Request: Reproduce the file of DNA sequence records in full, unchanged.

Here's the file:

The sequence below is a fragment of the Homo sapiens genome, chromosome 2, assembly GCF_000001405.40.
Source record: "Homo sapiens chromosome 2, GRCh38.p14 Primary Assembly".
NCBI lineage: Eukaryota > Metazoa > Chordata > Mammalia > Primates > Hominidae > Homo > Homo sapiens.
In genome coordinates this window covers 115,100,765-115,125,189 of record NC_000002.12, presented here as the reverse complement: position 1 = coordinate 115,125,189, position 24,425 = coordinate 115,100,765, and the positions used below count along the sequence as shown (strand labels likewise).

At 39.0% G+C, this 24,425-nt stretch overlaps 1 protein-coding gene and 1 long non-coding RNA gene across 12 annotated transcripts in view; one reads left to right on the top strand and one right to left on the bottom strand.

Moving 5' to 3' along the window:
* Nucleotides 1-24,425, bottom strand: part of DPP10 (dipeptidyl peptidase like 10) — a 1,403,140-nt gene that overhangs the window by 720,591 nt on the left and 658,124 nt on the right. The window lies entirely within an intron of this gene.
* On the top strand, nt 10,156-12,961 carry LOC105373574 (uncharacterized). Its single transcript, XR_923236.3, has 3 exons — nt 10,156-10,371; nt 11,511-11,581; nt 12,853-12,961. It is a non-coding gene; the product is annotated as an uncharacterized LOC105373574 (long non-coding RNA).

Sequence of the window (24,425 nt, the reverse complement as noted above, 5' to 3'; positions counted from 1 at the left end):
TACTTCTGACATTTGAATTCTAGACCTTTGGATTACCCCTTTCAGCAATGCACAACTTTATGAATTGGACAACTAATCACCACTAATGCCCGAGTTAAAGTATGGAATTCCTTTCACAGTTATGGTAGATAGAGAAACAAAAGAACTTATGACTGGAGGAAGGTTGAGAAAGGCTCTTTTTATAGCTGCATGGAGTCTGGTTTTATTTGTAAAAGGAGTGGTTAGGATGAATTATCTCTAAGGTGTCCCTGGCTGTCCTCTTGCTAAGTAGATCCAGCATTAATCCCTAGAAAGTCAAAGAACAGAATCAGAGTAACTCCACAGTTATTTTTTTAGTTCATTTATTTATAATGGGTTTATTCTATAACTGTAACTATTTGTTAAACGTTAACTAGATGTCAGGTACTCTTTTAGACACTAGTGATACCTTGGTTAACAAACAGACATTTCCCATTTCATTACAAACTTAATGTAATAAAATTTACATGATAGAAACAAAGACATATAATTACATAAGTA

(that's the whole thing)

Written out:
The sequence below is a fragment of the Homo sapiens genome, chromosome 2, assembly GCF_000001405.40.
Source record: "Homo sapiens chromosome 2, GRCh38.p14 Primary Assembly".
NCBI lineage: Eukaryota > Metazoa > Chordata > Mammalia > Primates > Hominidae > Homo > Homo sapiens.
In genome coordinates this window covers 115,100,765-115,125,189 of record NC_000002.12, presented here as the reverse complement: position 1 = coordinate 115,125,189, position 24,425 = coordinate 115,100,765, and the positions used below count along the sequence as shown (strand labels likewise).

At 39.0% G+C, this 24,425-nt stretch overlaps 1 protein-coding gene and 1 long non-coding RNA gene across 12 annotated transcripts in view; one reads left to right on the top strand and one right to left on the bottom strand.

Moving 5' to 3' along the window:
* Nucleotides 1-24,425, bottom strand: part of DPP10 (dipeptidyl peptidase like 10) — a 1,403,140-nt gene that overhangs the window by 720,591 nt on the left and 658,124 nt on the right. The window lies entirely within an intron of this gene.
* On the top strand, nt 10,156-12,961 carry LOC105373574 (uncharacterized). Its single transcript, XR_923236.3, has 3 exons — nt 10,156-10,371; nt 11,511-11,581; nt 12,853-12,961. It is a non-coding gene; the product is annotated as an uncharacterized LOC105373574 (long non-coding RNA).

Sequence of the window (24,425 nt, the reverse complement as noted above, 5' to 3'; positions counted from 1 at the left end):
TACTTCTGACATTTGAATTCTAGACCTTTGGATTACCCCTTTCAGCAATGCACAACTTTATGAATTGGACAACTAATCACCACTAATGCCCGAGTTAAAGTATGGAATTCCTTTCACAGTTATGGTAGATAGAGAAACAAAAGAACTTATGACTGGAGGAAGGTTGAGAAAGGCTCTTTTTATAGCTGCATGGAGTCTGGTTTTATTTGTAAAAGGAGTGGTTAGGATGAATTATCTCTAAGGTGTCCCTGGCTGTCCTCTTGCTAAGTAGATCCAGCATTAATCCCTAGAAAGTCAAAGAACAGAATCAGAGTAACTCCACAGTTATTTTTTTAGTTCATTTATTTATAATGGGTTTATTCTATAACTGTAACTATTTGTTAAACGTTAACTAGATGTCAGGTACTCTTTTAGACACTAGTGATACCTTGGTTAACAAACAGACATTTCCCATTTCATTACAAACTTAATGTAATAAAATTTACATGATAGAAACAAAGACATATAATTACATAAGTA